Cross View Blog
How We See Jesus
The resplendent altar window of the Chapel at Concordia Seminary, St. Louis,
impacts our view of Jesus as the Living Lord of Creation.
Our experiences in life partly shape our perspective of Jesus. We "see" Jesus through the lens of who we are in life. At the same time, however, Jesus changes our perspective and view of Himself. Both things happen in the paradox of faith.
When we present Jesus to others, let us remember to describe Him in terms of their experiences and interests, not merely our own. That way Jesus is more likely to become their great treasure and pearl of great price.
To illustrate how our personal perspective impacts our view of Jesus, someone has written the following:
WHO JESUS IS
To the artist, He is the one altogether lovely. (Song of Solomon 5:15)
To the architect, He is the chief cornerstone. (I Peter 2:6)
To the baker, He is the bread of life. (John 6:35)
To the banker, He is the hidden treasure. (Matthew 13:44)
To the carpenter, He is the door. (John 10:7)
To the doctor, He is the great physician. (Jeremiah 8:22)
To the educator, He is the great teacher. (John 3:2)
To the farmer, He is the sower and the harvester. (Luke 10:2)
To the geologist, He is the rock of ages. (I Corinthians 10:4)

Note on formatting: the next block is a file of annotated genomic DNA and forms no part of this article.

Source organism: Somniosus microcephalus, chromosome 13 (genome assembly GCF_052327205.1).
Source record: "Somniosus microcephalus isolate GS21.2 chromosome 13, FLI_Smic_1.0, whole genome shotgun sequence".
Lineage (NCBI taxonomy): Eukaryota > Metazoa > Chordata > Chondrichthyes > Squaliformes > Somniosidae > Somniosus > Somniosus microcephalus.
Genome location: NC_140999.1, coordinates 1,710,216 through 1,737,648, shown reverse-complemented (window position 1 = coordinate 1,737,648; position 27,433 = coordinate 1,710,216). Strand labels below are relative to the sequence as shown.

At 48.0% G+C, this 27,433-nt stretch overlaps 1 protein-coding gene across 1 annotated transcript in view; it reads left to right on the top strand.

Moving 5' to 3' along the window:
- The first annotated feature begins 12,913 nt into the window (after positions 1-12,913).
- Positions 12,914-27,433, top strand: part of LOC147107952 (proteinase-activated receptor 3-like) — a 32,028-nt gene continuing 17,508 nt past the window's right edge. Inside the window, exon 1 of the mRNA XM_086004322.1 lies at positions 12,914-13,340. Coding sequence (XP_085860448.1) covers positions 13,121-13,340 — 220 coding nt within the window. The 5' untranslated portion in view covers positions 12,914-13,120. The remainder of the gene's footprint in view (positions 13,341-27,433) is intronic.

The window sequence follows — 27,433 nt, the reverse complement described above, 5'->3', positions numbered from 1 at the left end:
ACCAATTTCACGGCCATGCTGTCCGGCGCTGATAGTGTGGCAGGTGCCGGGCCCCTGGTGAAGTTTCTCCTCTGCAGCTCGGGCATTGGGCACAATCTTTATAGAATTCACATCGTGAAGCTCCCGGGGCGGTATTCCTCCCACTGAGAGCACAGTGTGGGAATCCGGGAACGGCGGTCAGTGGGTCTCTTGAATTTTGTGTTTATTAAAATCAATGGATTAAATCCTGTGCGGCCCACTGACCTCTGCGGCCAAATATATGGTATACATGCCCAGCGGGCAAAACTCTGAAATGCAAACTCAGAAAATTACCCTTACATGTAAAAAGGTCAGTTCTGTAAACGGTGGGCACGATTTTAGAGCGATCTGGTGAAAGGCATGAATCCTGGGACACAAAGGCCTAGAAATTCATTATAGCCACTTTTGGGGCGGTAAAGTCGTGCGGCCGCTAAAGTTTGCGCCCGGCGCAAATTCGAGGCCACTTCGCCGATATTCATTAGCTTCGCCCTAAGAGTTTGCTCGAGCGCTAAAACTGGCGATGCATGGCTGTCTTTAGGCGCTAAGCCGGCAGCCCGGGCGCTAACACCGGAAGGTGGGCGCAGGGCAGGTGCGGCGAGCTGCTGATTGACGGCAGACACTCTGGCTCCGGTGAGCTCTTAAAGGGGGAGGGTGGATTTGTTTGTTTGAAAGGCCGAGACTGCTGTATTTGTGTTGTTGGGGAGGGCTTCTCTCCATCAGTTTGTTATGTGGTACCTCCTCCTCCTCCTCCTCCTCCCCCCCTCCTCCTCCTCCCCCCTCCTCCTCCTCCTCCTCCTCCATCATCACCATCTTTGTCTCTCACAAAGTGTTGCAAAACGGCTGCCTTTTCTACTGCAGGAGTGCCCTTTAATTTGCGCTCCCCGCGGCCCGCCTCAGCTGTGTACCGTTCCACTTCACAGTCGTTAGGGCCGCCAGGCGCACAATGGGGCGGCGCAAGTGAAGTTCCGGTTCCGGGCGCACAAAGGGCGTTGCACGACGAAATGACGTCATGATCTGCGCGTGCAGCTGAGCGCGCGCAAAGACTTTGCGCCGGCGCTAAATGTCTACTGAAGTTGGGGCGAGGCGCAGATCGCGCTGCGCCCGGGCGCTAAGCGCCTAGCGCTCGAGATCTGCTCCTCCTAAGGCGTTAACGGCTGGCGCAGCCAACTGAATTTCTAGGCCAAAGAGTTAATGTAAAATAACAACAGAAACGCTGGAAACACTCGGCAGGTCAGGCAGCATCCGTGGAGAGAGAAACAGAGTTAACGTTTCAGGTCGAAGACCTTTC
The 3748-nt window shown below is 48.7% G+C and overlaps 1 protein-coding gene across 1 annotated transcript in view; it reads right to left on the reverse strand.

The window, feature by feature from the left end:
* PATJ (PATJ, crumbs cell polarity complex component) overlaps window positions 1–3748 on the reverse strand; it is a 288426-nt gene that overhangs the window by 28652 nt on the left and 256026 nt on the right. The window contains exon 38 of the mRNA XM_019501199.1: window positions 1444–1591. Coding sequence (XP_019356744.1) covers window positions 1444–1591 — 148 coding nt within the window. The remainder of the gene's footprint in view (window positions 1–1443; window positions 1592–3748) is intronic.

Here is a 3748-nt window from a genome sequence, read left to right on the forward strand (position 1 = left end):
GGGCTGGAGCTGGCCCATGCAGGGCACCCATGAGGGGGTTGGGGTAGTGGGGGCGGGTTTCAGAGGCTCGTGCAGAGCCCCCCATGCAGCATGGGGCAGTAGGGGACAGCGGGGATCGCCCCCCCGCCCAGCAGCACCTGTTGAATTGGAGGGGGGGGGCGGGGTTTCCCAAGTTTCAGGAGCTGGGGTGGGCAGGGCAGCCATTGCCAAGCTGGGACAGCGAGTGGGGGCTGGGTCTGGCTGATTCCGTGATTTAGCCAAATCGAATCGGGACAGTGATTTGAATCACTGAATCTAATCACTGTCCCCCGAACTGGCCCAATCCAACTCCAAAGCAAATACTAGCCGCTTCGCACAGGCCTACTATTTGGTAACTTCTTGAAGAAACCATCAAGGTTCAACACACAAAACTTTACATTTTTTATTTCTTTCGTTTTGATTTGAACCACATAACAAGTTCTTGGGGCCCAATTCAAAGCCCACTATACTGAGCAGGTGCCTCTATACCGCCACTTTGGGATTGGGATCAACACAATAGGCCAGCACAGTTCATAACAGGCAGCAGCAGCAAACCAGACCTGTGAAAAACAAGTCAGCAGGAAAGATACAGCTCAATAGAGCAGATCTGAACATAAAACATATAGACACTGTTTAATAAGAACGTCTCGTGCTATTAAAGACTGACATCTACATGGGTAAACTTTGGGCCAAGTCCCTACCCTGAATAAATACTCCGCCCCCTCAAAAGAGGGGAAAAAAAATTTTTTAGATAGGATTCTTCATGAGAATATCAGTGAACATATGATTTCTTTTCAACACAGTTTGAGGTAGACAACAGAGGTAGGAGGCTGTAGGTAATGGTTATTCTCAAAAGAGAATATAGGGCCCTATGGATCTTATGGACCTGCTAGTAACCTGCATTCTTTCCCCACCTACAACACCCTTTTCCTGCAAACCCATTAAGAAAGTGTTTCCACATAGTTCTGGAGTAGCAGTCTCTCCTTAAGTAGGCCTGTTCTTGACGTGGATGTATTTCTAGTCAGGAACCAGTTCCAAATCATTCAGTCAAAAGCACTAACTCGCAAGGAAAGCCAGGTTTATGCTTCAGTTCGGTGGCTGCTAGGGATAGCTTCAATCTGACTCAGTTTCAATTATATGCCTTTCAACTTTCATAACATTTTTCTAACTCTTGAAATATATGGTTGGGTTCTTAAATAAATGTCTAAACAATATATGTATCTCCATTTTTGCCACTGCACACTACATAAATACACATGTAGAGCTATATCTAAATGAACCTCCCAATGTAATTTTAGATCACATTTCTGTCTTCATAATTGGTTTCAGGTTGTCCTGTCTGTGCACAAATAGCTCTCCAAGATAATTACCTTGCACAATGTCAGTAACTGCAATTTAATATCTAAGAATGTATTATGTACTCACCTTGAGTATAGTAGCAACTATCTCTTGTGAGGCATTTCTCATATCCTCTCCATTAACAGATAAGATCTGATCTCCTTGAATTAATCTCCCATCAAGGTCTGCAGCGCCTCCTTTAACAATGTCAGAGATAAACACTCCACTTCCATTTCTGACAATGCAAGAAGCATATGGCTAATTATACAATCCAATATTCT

To the horticulturist, He is the true vine. (John 15:1)
To the judge, He is the only one truly righteous. (II Timothy 4:8)\
To the lawyer, He is counselor and true advocate. (Isaiah 9:6)
To the news reporter, He is tidings of great joy. (Luke 2:10)
To the philosopher, He is the Wisdom of God. (I Corinthians 1:24)
To the preacher, He is the Word of God. (Revelation 19:13)
To the sculptor, He is the living stone. (I Peter 2:4)
To the servant, He is the true master. (Matthew 23:8-10)
To the sinner, He is the Lamb of God. (John 1:29)
To the Christian, He is the Son of the Living God,
the Savior, the Redeemer, the Lord and Coming King.
The Apostle Paul became all things to all people so that he could save some. Jesus becomes all things to all people so that He might save everybody.
The Nineteenth week after Pentecost
Paul Emmel is a retired pastor in the Lutheran Church - Missouri Synod, having served as a parish pastor, a correctional chaplain for the Wisconsin Department of Corrections, and a hospital chaplain and a community counselor. As a retired pastor, Paul continues to serve the Lord and His people, including establishing the Minnesota South District’s “Pastors to Prisoners” ministry.